You may find that you start getting conflicting information about your Social Security number, or get stopped from filing altogether, which could be a sign that your details are being used elsewhere.
Equally, don't be tempted to respond to any emails or texts from anyone purporting to be from the IRS. The Internal Revenue Service does not contact individuals in this way, so any communication that comes to you other than via conventional postal mail, including anything posted on social media, should be given short thrift.
If you’re in any kind of doubt then it’s always best to contact your local IRS office to clarify anything that might be bothering you.
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Whilst it might be tempting to try and cut corners, you must also be sure to get help from a reputable tax preparer. If you prefer to have some else get your accounts ready come tax time then it’s vital to use someone that is legitimate and has the appropriate credentials. Ask to see their Tax Preparer Identification Number, which can be cross-checked against a database on the official IRS website.
The same goes for anyone else who calls you up suggesting they are someone from an official channel. The coronavirus pandemic has caused chaos and criminals have been quick to see it as another opportunity, with scammers using tactics such as saying you need to pay a fee to get a stimulus check. This is not a requirement from the IRC or any other government department.
The list of fake callers, scam texts and bogus social media messages goes on, and it continues to change as tax scammers have to fine-tune their techniques to evade detection. Be diligent with your checks, and disregard anything that you don't feel happy about. If the IRS isn’t writing to you via the postal service then you’ve every right to be suspicious. Even regular mail should be double-checked however.
While the US faces unprecedented levels of tax scams, taxpayers on the other side of the Atlantic face similar problems. HMRC has seen huge rises in the levels of suspicious phone call activity, along with phishing emails and other online threats from criminals.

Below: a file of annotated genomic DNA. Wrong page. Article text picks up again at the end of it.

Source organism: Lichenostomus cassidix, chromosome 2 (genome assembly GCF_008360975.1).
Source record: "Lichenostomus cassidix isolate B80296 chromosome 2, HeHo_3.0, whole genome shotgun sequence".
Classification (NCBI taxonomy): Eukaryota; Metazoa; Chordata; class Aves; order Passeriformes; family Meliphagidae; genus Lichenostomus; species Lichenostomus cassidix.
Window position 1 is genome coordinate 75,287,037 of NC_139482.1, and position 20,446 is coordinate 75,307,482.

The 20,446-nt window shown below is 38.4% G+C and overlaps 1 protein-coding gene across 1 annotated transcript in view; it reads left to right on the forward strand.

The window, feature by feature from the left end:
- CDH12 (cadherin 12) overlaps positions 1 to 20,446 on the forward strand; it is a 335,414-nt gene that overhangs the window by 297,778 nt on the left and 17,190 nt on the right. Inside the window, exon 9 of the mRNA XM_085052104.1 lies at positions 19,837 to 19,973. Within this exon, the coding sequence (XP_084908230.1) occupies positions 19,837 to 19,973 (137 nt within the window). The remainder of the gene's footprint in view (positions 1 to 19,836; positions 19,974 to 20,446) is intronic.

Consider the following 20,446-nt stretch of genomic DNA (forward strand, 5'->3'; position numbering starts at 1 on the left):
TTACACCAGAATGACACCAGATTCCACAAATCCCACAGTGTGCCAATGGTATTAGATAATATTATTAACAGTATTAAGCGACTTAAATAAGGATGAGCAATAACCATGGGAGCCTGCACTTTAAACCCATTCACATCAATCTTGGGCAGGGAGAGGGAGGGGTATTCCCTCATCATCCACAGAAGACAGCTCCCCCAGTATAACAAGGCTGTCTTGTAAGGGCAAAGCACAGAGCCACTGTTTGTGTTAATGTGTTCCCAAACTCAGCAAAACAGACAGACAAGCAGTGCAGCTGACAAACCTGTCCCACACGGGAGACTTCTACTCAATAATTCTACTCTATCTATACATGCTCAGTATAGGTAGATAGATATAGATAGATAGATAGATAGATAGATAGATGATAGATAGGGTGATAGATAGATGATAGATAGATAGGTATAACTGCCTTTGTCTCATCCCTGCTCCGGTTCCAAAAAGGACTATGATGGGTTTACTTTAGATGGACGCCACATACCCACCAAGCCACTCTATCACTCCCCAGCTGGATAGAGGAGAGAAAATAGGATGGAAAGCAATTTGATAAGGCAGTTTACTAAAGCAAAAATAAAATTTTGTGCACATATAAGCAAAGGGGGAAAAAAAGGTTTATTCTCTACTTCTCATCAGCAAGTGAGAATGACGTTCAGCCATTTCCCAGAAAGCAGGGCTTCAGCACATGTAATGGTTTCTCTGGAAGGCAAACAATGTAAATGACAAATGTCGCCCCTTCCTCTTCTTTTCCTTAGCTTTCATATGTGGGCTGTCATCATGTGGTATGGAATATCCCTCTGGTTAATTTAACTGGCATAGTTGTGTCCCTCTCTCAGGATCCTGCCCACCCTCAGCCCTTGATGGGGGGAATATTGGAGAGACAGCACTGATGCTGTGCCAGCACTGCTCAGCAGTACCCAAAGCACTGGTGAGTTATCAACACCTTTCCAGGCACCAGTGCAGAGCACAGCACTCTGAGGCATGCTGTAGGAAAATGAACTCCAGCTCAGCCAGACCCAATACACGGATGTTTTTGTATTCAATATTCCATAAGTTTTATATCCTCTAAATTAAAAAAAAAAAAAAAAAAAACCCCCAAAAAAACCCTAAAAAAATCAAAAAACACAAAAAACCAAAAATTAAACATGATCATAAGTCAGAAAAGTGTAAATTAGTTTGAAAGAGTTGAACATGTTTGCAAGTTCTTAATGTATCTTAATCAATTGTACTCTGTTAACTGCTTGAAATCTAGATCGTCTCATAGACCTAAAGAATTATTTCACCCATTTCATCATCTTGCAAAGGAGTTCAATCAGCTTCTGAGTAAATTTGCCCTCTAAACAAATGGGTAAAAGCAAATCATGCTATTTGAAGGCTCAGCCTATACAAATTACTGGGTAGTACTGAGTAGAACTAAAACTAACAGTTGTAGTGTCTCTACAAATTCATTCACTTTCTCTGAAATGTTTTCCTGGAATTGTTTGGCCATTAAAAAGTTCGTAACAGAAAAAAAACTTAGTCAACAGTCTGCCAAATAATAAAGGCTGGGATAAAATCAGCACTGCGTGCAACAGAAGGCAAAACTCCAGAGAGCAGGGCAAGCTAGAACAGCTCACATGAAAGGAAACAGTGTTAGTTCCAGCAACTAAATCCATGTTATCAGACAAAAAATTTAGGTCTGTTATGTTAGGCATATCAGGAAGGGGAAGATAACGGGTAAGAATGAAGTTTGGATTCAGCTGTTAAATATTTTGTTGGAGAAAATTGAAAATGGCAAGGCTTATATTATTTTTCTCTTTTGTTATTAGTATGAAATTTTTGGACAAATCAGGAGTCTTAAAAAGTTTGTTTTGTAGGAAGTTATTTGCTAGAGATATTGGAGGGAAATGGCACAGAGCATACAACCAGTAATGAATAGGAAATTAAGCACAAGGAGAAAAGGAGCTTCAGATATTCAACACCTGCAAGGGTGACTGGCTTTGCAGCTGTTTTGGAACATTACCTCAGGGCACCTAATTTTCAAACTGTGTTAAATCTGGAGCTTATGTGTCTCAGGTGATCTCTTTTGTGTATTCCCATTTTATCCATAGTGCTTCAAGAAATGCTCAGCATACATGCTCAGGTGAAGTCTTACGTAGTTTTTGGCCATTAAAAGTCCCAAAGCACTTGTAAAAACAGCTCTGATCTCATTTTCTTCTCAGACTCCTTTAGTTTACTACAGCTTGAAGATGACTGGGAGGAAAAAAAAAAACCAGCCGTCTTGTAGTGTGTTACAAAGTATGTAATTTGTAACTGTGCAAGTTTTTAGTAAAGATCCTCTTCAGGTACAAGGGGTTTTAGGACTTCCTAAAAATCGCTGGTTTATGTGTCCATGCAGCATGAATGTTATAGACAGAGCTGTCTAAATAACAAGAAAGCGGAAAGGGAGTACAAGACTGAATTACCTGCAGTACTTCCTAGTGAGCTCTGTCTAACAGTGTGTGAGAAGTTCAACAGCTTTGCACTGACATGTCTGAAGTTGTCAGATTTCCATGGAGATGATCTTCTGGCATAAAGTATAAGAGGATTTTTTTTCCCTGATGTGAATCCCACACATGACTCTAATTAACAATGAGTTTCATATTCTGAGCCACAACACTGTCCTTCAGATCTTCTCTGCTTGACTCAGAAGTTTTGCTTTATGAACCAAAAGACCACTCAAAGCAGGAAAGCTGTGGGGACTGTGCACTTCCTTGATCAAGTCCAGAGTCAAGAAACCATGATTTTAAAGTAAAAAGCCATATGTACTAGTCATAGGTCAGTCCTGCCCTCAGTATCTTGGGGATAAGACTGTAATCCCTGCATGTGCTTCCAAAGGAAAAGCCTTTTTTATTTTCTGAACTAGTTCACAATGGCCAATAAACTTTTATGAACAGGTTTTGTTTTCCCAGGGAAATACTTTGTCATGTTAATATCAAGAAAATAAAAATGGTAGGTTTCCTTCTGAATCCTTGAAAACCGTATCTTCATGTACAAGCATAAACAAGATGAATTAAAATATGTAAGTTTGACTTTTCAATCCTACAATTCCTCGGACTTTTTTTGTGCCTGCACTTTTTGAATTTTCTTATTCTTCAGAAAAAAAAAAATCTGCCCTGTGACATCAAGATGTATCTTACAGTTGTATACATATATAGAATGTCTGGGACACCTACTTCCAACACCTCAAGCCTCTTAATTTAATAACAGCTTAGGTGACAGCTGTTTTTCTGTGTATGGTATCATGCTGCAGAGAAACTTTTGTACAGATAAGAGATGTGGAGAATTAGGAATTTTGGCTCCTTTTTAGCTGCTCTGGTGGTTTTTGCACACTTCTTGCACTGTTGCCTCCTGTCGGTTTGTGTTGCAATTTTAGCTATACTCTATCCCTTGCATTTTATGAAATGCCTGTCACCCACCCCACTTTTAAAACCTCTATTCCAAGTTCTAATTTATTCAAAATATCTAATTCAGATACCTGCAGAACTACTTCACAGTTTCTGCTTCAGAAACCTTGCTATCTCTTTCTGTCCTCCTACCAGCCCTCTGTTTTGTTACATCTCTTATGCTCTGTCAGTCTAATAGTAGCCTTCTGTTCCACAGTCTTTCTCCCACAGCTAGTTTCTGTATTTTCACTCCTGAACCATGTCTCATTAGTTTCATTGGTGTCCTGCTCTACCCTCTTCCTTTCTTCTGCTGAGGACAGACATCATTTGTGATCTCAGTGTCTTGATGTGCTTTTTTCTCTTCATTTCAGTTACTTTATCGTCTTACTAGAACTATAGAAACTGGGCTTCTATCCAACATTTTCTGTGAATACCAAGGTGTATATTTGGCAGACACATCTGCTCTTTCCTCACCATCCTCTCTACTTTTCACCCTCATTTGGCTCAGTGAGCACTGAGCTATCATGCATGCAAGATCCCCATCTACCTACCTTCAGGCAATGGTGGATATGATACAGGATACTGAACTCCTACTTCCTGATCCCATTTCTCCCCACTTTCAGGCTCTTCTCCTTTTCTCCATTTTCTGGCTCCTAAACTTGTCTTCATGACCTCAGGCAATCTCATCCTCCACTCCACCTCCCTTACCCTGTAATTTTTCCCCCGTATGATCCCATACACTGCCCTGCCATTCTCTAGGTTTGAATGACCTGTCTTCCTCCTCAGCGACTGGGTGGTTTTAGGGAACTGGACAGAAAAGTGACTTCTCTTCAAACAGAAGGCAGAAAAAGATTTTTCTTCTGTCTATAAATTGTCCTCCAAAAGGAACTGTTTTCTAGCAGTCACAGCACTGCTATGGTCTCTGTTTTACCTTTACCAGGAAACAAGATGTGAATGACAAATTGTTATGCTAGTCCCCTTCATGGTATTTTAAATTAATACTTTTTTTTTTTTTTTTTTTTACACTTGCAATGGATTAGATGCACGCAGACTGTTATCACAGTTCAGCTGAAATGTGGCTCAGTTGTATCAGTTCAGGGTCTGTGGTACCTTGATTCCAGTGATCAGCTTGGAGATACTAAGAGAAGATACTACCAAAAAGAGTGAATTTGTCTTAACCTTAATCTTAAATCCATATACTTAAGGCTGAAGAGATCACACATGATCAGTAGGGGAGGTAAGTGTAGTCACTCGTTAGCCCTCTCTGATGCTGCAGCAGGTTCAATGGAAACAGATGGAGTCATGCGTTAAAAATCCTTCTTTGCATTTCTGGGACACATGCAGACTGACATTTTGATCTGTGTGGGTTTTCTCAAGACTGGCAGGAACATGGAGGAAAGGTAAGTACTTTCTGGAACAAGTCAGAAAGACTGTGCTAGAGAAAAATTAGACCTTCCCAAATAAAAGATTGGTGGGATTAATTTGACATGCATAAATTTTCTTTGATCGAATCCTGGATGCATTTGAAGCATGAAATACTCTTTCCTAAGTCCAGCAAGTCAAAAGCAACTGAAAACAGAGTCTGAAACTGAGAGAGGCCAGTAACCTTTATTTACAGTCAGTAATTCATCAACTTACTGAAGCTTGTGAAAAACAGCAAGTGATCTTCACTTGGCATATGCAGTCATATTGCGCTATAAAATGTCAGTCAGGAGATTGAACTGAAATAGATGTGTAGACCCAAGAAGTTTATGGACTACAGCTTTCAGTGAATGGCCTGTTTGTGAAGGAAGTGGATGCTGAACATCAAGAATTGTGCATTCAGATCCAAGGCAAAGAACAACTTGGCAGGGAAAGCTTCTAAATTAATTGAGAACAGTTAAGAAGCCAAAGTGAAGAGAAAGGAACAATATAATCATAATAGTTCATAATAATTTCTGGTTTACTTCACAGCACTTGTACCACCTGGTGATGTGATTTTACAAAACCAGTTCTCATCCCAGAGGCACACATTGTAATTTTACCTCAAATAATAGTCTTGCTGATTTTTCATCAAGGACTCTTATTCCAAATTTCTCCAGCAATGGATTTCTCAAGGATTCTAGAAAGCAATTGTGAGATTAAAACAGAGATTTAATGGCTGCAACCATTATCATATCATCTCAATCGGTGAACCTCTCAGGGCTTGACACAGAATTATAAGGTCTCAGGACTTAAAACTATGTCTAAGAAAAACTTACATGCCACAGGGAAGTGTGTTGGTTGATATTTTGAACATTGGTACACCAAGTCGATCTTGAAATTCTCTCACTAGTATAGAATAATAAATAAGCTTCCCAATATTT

Again, the advice is the same; be prudent and disregard any calls, texts or messages you receive because HMRC will not contact you in this way.
Emails pretending to be from HMRC have now become very sophisticated and it’s often easy to miss the telltale signs that they’re fake too. If you get an email which is supposedly from HMRC that says, for example, that you are due a tax refund then it’s crucial that you don't click on any links in it, or respond by giving away any information.
The same goes for the thousands of text messages that are being sent out, along with recorded voice messages. Tax scams are becoming so elaborate now that these can often be very convincing. However, HMRC always underlines that it does not ask for personal or financial information in text messages or via calls.
While HMRC has taken measures to prevent scammers from spoofing their own 0300 numbers, and drive scam numbers down as a result, the criminals are still out there. Indeed, they’re trying every possible avenue to get your details, including your favourite social media channels. WhatsApp and Twitter have been targeted by tax scammers, so every online outlet can hide a potential threat.
Ultimately, be vigilant and if it looks or sounds bogus then it probably is.